“The man replied, ‘It was the woman You gave me who gave me the fruit, and I ate it.'”
When confronted by God about his sin in the Garden, Adam quickly shifts the blame to his wife. But if we look closer, we see that while Adam says that Eve gave him the forbidden fruit, he actually places the blame on God for giving the woman to him in the first place.
Adam is, in effect, saying, “If You hadn’t put her here, God, this never would’ve happened.” It sounds like that forbidden fruit contained a seed of bitterness, as well.
“If You hadn’t placed me in this job, God, I wouldn’t have had to do that.”
“If You had given me the house I really wanted, God, I wouldn’t be in this situation.”
“If You had let me stay in that school…”
“If you hadn’t given me those parents… this husband… these kids…”
Do any of those sound familiar? They certainly do to me.
How often do we subtly—and not so subtly—accuse God in our misfortunes or when, like Adam, we’re trying to justify our own wrongdoings?
THE WORDS WE SPEAK
Interestingly, we never again read an utterance from Adam throughout the entirety of Scripture. We do hear from Eve, though. Twice, in fact, as she credits God for the births of her sons Cain and, later, Seth.
“Now Adam knew Eve his wife, and she conceived and bore Cain, and said, ‘I have acquired a man from the LORD.'” (Genesis 4:1, NKJV)
“And Adam knew his wife again, and she bore a son and named him Seth, ‘For God has appointed another seed for me instead of Abel, whom Cain killed.'” (Genesis 4:25, NKJV)
Eve could have focused on the sorrow and pain of childbirth, which God had said He would “greatly multiply” to her (Genesis 3:16, NKJV). How easy it would have been, how natural, for her to be angry with God for causing her that pain. But Eve had been deceived before. She wouldn’t be deceived again—not this time. The serpent had convinced her to take her eyes off the goodness of God once, to dire results. This time, God’s goodness would be foremost in her thoughts and fast to fall from her lips.
So, why don’t we hear a similar refrain from Adam? Could it be that as Adam worked the ground that was cursed for his sake, a root of bitterness toward God sprang up along with the thorns and the thistles? (Genesis 3:17, NKJV)
FOLLOWING IN THE FOOTSTEPS
Consider that Adam’s firstborn son, Cain, also became “a tiller of the ground” (Genesis 4:2, NKJV). Literally following in his father’s footsteps, I can imagine a young Cain toddling about the fields, mimicking Adam as he worked, helping to dig holes and plant seeds. Soaking in all his father had to teach him, surely the boy wanted to grow up to be just like Dad.
Tragically, we remember Cain today as a murderer, having shed the blood of his righteous younger brother, Abel (Genesis 4:8, Hebrews 11:4, NKJV). How could the eager young lad of our imaginings become the cold-blooded killer of Genesis 4?
Hebrews 12:15 warns that when we allow a root of bitterness to spring up in our lives, it not only causes trouble for us but also defiles many others. I think that, quite possibly, Adam’s bitterness toward his heavenly Father infected his earthly son.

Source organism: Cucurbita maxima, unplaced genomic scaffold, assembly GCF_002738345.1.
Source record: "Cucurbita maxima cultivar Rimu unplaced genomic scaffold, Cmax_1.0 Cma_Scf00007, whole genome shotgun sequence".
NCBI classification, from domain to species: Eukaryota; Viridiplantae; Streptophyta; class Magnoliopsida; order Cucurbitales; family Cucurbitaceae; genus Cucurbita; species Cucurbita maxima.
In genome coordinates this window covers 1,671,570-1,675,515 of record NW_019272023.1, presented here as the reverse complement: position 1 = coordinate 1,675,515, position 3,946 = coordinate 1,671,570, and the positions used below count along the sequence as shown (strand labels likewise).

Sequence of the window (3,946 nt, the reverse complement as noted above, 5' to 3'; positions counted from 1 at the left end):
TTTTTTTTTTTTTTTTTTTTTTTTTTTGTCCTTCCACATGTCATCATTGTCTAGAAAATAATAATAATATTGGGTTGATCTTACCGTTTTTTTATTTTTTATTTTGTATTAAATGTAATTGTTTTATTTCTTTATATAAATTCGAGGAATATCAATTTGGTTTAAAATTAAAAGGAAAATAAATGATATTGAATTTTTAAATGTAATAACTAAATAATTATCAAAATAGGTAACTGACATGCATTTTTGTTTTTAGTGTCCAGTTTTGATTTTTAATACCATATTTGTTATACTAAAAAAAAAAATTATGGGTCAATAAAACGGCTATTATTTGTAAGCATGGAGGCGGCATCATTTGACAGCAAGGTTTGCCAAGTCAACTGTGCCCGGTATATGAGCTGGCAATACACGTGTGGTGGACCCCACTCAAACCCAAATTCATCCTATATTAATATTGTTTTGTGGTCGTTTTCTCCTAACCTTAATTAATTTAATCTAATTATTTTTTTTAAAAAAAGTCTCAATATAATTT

What words of offense toward God might Adam have spoken in front of his impressionable son?
“…for out of the abundance of the heart his mouth speaks.” (Luke 6:45, ESV)
Did Adam’s embittered actions toward his wife, or toward the son whose offering pleased the Lord, reveal resentment over his own broken relationship with the Father?
“But if we confess our sins to Him, He is faithful and just to forgive.” (1 John 1:9, NLT)
Did his attitude toward work express dissatisfaction with the call God had placed on his life?
“Do everything without complaining and arguing.” (Philippians 2:14, NLT)
OFFENSES WILL COME
There’s no question that offenses will come our way. Jesus Himself told us to expect them (Luke 17:1, HCSB). They’ll come creeping up on us unexpectedly, be hurled right in our faces and get dropped directly in our paths.
But when offenses land at our feet, we have to make a choice. Will we respond in kind…or with kindness?
We can forgive the offender, bless those who curse us (Luke 6:28, NIV) and keep moving forward with Christ. Or, we can stoop down, dredge that offense out of the mire, and let the muck splatter all over us.
Anyone who’s ventured outside after a rainstorm knows it’s far easier to stay clean by avoiding mud in the first place than to spend the rest of the day cleaning it off yourself, not to mention dealing with the mess you’ve tracked all around you. The same goes for our hearts and lives.
How much better to leave an offense lying there and pray, “Lord, bless ’em. Heal their hurt and change their heart. Let them feel Your love today. Cleanse my heart of any bitterness toward them so that I may receive the fullness of Your grace and mercy toward me.”
LIVING WITH GUARDED HEARTS
We can only speculate about what was in Adam’s heart as he exited Eden. But, by God’s grace and the Spirit’s power, we can guard our own hearts against bitterness.
Today, let us consider our words, actions and attitudes. What do they communicate to God, to those around us, and to those under our influence? May we exchange accusation and offense toward God with thankfulness and praise for Him, that any hint of bitterness might die on the vine.